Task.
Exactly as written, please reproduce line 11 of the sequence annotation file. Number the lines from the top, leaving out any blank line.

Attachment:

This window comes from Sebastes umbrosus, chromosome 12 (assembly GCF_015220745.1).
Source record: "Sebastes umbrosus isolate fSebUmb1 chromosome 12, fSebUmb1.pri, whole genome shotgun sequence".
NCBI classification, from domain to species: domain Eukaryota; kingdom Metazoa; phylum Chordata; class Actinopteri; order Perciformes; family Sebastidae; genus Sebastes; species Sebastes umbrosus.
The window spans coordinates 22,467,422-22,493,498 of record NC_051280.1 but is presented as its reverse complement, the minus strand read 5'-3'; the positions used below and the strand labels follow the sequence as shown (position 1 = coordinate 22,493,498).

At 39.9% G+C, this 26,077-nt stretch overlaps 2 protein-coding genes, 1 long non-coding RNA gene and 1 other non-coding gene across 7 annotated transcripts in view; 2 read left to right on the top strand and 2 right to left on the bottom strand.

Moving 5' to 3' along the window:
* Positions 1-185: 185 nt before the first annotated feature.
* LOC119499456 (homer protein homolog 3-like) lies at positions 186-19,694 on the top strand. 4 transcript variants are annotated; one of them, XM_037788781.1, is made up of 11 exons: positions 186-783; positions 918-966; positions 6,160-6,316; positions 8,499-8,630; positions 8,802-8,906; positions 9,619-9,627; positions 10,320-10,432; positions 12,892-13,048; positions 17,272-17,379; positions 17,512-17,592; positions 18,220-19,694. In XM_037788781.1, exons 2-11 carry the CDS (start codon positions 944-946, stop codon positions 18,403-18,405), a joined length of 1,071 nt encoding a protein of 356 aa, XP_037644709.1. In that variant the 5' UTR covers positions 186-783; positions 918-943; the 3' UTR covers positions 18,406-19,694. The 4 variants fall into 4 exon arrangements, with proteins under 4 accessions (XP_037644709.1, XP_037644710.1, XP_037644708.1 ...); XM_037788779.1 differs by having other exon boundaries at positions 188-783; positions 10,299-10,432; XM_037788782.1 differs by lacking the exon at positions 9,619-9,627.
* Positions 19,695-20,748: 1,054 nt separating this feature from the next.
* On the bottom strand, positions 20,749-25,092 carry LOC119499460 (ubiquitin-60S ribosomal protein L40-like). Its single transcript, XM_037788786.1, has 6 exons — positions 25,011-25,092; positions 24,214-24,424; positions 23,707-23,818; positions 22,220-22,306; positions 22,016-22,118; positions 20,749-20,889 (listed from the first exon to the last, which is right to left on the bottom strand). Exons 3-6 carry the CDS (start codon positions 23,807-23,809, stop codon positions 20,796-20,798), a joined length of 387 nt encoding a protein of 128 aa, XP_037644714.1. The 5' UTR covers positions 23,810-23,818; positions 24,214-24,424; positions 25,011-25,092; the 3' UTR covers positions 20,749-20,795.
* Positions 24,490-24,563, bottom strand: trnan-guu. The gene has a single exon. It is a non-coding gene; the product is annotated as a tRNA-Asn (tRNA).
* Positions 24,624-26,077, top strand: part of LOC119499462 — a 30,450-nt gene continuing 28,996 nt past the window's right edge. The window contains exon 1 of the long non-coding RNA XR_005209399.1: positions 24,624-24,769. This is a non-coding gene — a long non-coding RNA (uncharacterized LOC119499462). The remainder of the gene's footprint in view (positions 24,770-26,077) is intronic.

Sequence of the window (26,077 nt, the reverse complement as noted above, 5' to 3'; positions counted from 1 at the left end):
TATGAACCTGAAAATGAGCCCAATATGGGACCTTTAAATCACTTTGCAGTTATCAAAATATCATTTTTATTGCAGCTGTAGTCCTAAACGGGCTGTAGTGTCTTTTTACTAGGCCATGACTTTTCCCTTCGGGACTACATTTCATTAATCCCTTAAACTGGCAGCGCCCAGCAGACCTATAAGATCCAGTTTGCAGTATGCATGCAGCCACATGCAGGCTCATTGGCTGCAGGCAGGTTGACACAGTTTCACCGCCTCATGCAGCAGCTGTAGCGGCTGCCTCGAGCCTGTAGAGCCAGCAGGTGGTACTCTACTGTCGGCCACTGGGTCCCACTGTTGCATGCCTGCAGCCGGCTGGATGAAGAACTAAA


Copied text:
* Positions 24,490-24,563, bottom strand: trnan-guu. The gene has a single exon. It is a non-coding gene; the product is annotated as a tRNA-Asn (tRNA).